warning labels, the committee discussed how such warning labels may fit
within existing legislation such as the 2002 Food Supplements Directive
(FSD) and the 2006 nutrition and health claims regulation (NHCR).
Under the FSD there is no requirement to refer to nutritional and health
indications – that is a matter for the NHCR or the 2004 Traditional
Medicinal Herbal Product Directive (THMPD).
Nutra Ingredients, 24 March 2010 http://www.nutraingredients.com

REACH Update
Draft REACH guidance on recovered substances
The European Chemicals Agency (ECHA) recently published draft
guidance on waste and recovered substances under the REACH regulation.
It is intended to clarify the status of recovered materials that cease to be
waste and are subject to the rules’ requirements. The document
particularly deals with article 2(7)d that excludes recovered materials –
on their own, in preparations and in articles – from certain
requirements including an obligation to register them if they are the
same as already registered substances. In addition, it deals with a
number of specific issues such as substance identification and impurities.
It states, “constituents present in quantities above 20% (w/w) should… in
general not be considered as impurities but as separate substances in a
mixture.” In mechanical separation of mixed waste, “it may often be
impossible to derive recovered material of 100% purity”. Impurities
should be present in very small quantities. In this case, such impurities
do not need to be registered separately. Furthermore, the document
provides guidance on different types of recovered materials, including
metals, aggregates and solvents. The sameness of recovered solvents with
registered substances is “well established for a wide range of solvents”.
“Normally there are no constituents that do not originate from the solvent
itself due to the recovery process used. If there are any such constituents
they are at a level far below 20%,” according to the draft guidance. The
document also covers recovered paper, glass, polymers, rubber and base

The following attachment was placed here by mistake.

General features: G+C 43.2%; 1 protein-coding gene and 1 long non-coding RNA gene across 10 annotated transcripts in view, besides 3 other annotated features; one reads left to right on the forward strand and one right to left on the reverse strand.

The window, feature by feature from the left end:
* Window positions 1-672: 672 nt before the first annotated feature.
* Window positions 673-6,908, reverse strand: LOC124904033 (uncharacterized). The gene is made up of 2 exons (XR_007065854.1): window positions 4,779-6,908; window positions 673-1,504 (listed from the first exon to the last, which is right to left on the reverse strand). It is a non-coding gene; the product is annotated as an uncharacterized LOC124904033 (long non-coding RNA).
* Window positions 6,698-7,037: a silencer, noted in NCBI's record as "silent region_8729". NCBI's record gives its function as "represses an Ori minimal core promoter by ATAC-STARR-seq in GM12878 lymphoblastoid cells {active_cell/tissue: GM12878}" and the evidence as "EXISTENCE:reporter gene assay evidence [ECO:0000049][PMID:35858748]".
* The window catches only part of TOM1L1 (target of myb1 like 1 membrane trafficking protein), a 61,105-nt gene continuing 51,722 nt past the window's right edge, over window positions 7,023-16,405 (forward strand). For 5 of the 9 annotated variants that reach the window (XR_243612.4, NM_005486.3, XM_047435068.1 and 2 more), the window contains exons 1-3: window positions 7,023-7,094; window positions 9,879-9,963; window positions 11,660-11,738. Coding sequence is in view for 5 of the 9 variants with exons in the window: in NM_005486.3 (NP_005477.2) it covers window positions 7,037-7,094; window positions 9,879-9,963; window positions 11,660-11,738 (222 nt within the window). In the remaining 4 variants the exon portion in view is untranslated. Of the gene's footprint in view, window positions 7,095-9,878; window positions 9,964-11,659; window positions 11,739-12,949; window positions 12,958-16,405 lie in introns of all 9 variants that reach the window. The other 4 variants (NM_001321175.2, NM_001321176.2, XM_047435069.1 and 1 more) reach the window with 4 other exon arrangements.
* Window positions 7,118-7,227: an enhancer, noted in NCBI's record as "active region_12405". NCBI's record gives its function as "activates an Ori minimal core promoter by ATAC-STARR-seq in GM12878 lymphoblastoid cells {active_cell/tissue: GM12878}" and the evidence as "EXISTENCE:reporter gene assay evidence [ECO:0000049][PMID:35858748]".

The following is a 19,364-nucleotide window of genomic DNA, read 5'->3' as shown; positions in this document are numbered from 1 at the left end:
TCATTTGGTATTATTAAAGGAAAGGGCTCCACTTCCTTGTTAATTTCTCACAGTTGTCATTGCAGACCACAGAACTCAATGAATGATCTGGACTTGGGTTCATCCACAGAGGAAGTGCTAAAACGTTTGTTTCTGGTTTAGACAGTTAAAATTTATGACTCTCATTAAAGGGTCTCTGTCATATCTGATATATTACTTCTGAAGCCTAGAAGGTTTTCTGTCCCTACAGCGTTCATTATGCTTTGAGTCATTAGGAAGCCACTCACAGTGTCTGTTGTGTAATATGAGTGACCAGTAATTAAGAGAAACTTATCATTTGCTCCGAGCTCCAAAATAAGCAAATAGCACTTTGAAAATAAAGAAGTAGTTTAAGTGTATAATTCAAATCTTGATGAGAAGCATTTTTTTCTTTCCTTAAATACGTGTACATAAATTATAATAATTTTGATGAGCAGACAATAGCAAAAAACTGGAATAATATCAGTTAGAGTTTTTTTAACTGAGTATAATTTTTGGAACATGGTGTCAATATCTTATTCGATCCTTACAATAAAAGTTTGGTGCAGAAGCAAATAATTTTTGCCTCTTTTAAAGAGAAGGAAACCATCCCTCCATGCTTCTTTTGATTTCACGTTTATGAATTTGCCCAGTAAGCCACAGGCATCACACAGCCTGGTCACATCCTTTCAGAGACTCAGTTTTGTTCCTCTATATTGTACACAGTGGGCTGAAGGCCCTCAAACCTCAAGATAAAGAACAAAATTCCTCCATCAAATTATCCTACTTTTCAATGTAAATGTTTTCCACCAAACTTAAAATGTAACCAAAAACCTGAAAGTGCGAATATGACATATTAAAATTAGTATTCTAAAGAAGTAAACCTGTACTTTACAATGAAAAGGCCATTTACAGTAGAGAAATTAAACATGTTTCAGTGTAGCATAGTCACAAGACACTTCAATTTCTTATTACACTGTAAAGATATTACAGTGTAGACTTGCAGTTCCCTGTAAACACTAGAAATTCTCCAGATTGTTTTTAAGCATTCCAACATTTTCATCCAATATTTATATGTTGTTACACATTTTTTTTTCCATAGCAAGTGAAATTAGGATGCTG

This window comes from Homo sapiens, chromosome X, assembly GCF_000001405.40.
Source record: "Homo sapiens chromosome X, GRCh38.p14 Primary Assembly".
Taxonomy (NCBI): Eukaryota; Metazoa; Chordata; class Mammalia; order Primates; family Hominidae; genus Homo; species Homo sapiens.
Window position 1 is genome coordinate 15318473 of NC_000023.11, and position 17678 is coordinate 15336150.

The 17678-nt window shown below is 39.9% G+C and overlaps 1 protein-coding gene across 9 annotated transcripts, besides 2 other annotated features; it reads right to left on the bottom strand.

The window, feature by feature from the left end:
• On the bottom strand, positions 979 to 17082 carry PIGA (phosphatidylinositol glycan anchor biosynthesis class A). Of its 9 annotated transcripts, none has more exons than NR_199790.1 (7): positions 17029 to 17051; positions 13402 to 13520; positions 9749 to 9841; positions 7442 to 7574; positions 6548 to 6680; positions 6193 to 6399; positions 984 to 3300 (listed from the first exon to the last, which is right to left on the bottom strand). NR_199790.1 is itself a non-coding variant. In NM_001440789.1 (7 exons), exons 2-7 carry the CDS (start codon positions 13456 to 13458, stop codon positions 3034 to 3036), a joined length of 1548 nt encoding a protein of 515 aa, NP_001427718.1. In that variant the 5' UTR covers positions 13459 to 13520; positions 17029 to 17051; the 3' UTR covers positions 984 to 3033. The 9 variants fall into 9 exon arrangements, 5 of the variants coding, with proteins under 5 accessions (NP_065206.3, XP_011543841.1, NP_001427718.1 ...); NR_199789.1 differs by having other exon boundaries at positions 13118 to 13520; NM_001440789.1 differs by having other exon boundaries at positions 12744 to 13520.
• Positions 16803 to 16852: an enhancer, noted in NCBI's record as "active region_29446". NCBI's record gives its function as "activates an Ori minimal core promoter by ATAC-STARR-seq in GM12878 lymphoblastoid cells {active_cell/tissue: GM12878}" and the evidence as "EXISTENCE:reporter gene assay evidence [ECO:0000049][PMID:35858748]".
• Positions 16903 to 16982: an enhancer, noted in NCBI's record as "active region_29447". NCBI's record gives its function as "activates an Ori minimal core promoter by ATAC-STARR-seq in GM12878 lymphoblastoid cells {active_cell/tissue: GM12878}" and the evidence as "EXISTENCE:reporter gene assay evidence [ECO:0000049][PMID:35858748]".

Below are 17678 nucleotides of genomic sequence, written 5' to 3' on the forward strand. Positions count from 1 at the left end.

ENDS Europe Daily, 15 April 2010 http://www.endseuropedaily.com

Legal entity change now functional – policy on asset sales clarified
Changes in legal personality can now be reported to ECHA under the new
REACH-IT version and the new Practical Guide published recently.
ECHA has reversed its policy on asset sales, and such transfers may be
treated as a change of legal personality. Companies undergoing split or
merger can now transfer their (pre)registrations from one legal entity to
another in REACH-IT. In addition, (pre)registrations can be transferred
from one legal entity to another following an asset transfer providing the
company gives evidence of the transfer. Changes of Only Representative
can be updated in the same way. Registrants should use the new version
REACH-IT to communicate to ECHA any update of their legal entity even
if the information has already been provided informally to ECHA prior
to the new release of REACH-IT. Further details can be found in the
Practical Guide and the REACH-IT Industry User Manual Part 17 -
Legal Entity Change. Both are on ECHA’s website. Further details on how
to report changes in identity of legal entities can be found at:
hange_no8.pdf and in the REACH-IT Industry User Manual Part 17 -
Legal Entity Change at:
ECHA, 16 April 2010 http://echa.europa.eu

Draft REACH guidance on waste and recovered substances makes progress
The European Chemicals Agency (ECHA) has passed draft guidance on
waste and recovered substances on to the Competent Authorities for
REACH and CLP (CARACAL), and posted comments from the Member
State Committee and enforcement Forum on its guidance webpage. To view
a copy of the daft guidance on waste and recovered substances go to:
Committee comments can be found at:
Chemical Watch, 15 April 2010 http://chemicalwatch.com/news

Downstream Users can check list of intended 2010 registrations
Downstream users of chemicals now have the chance to check whether
the critical chemical substances that they need are going to be registered
in time. ECHA has recently published a list of all the chemical
substances that companies have reported that they plan to register for the
2010 REACH deadline. If a substance should be registered in 2010 and
it is not, it will be illegal to manufacture or sell it within the EU after
30 November 2010. It is therefore important that downstream users
consult the list to make sure that their high volume and hazardous
substances are included (lower volume and less hazardous substances
don’t have to be registered this year). In addition, manufacturers and
importers should consult the list and actively help to make it complete
by adding their own planned registrations. The ECHA website provides
information on what to do next if a substance that should be registered
in 2010 is not on the list. ECHA will update the list periodically to